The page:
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4 ways to discover a stuck team member, and what you can do about it

More than five years ago I wrote on my .NET blog a little sad story about how I got fired from my job as a developer. You can read the full story here.

Here is my summary in the context of five or so years ago:

“As developers, we all make mistakes. It's the natural and human thing you can always count on. As a developer, it is your responsibility to make sure that at any given time, your team lead knows what you are facing and if you're having any problems. If you don't communicate this well using scheduled short meetings or even hall small talk, you're not giving your team lead a chance to help you. You're also setting yourself up to be the scapegoat if anything goes wrong since you are the only person that could have known and fixed any problems you are encountering.

As a team lead it is your responsibility to make sure that at any given time you know what every person on your team is working on ,if they are having any problems doing it and how long it is supposed to take. You should do at least a daily morning meeting with your team to review today's objective for each person, to leverage any problems anyone might have and to basically make sure that everyone is on the same page. Forget to do this basic thing and you're setting yourself up for big surprises down the line. Doing code reviews is also a great way to keep tabs on what's going and the quality of it. Harder to do, this should be done on weekly basis, or milestone basis (some even do it before any code check-in of any developer). forget to do this and you could wind up with code who's quality you are unsure of.”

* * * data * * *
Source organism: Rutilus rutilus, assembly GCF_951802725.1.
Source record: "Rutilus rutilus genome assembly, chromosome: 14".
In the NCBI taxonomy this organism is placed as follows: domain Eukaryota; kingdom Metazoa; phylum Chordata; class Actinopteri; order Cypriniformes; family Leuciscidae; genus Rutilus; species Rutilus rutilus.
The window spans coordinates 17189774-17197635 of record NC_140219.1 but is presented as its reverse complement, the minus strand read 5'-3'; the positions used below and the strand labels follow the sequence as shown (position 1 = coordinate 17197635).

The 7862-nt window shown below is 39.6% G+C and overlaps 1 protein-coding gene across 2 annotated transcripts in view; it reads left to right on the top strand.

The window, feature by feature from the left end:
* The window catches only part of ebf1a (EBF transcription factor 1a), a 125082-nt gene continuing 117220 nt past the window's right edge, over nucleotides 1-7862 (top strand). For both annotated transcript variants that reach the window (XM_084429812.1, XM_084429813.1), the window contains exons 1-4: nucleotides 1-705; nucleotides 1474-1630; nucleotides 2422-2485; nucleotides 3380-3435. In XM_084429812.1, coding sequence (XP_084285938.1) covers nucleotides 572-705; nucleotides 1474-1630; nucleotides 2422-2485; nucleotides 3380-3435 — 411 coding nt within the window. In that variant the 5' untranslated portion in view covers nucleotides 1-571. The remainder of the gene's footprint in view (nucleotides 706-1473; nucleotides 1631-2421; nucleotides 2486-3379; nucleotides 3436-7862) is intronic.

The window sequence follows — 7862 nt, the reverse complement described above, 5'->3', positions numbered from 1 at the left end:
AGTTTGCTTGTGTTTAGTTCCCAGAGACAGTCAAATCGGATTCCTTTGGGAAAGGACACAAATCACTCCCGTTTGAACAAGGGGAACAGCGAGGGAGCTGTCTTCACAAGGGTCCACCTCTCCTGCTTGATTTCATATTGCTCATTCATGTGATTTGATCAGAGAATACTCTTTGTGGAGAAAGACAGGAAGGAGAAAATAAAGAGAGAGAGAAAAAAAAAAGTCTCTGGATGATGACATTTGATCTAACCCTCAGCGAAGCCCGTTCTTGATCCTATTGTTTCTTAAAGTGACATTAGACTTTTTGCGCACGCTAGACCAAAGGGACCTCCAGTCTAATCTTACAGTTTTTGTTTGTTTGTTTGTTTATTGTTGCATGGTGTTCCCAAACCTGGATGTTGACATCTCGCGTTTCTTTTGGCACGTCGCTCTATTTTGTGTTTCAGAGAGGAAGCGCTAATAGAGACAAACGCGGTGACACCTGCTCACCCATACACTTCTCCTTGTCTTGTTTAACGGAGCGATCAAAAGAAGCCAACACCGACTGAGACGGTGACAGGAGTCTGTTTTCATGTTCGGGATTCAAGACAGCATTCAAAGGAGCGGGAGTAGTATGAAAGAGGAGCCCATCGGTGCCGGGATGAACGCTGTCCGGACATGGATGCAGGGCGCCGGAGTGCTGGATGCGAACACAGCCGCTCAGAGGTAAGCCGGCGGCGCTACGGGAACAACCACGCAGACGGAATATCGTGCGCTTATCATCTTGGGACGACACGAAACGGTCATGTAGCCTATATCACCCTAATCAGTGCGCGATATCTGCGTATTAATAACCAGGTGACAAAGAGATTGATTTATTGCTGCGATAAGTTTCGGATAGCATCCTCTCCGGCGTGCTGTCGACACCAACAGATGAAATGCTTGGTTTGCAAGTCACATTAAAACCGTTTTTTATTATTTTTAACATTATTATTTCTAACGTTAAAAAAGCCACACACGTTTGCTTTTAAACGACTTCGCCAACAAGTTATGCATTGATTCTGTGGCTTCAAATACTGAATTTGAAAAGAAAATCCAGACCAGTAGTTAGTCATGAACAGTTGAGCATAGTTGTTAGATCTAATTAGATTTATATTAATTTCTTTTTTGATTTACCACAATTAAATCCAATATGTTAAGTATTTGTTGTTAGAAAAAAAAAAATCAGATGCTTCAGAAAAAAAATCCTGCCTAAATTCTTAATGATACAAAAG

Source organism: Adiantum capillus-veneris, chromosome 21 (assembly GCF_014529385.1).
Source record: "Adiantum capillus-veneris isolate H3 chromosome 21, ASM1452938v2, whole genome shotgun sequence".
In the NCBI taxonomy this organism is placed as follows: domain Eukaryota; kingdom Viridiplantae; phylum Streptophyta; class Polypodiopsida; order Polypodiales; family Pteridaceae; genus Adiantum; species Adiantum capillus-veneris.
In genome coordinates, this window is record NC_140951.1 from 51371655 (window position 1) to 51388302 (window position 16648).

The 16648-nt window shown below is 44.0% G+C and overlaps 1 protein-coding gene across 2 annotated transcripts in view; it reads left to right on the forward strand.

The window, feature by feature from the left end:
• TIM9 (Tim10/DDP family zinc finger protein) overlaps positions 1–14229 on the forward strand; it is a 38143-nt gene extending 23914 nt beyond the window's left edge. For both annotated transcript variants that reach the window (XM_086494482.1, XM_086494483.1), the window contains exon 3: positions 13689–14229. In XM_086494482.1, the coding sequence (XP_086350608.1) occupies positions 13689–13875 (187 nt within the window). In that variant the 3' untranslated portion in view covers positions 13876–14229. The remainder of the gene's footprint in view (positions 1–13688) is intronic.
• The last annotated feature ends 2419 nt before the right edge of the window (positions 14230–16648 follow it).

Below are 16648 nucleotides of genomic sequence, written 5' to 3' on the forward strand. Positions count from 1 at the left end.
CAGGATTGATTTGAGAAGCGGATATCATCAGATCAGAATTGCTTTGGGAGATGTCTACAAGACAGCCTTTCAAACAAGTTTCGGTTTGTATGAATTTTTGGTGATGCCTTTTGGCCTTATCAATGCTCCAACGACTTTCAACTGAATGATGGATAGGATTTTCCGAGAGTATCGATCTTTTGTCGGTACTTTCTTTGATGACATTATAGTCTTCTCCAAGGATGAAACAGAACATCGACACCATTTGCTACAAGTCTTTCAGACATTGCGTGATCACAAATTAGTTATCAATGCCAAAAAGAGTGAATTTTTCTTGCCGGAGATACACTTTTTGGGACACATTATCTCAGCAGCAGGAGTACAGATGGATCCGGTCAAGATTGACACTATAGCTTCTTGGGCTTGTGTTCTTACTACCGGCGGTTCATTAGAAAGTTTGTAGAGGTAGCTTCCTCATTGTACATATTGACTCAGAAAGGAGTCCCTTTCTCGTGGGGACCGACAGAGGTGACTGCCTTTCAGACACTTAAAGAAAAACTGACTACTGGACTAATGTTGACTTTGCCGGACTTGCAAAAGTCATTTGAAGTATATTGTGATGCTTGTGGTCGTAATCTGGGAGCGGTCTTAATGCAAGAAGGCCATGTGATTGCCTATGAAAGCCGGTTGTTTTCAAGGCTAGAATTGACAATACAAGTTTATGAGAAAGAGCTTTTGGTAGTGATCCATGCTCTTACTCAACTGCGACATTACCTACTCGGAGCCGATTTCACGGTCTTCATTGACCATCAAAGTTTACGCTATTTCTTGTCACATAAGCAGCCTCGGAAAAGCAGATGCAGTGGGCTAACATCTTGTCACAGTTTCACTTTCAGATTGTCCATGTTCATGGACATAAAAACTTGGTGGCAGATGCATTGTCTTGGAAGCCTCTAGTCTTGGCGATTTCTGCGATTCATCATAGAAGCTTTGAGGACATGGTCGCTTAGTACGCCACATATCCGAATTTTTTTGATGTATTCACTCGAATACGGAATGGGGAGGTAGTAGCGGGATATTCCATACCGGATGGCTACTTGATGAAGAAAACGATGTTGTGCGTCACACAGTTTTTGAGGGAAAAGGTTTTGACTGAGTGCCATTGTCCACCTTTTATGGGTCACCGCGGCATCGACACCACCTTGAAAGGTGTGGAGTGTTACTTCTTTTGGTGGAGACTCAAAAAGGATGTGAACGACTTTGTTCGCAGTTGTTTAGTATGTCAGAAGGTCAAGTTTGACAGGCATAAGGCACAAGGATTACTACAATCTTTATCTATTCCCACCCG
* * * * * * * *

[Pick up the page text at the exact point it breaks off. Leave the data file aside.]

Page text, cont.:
Re-reading this, I still like all the advice I’ve given. and these words were written with a lot of pain behind them, so this was a lesson that was really hard to learn.

I’ll reiterate the final situation that happened:

  • I ended up with a team lead who didn’t trust me, and actually went (almost) behind my back to solve a problem I’ve been working on for a long time.
  • I was afraid to go to work because I couldn’t face not accomplishing my work anymore
  • I was afraid to talk to my team lead
  • I was working hard and overtime
  • I was feeling lonely because I had too much ego to share anyone with my problems
  • My work was crappy. Never finished.
  • I was eventually fired.

What can I do to find this early?

As a team lead you can easily prevent such a severe case of mistrust and anxiety by following a few simple practices (which I will blog about in the days to come)

  • Have daily standup meetings
  • Do a code review
  • If you team writes tests, review them
  • Don’t be afraid to “ping” people or to pair with them on tasks


Daily standup meetings will find the problem of non-progress very early on. within a day or two any lack of progress will surface like a smelly apple in a bunch, but the point is that you found it early and you can take care of it. During standup meetings, when finding lack of progress for more than 1 or 2 days (you set the max limit but I don’t recommend any more than 2 days) – it’s a definite sign of “stuck”.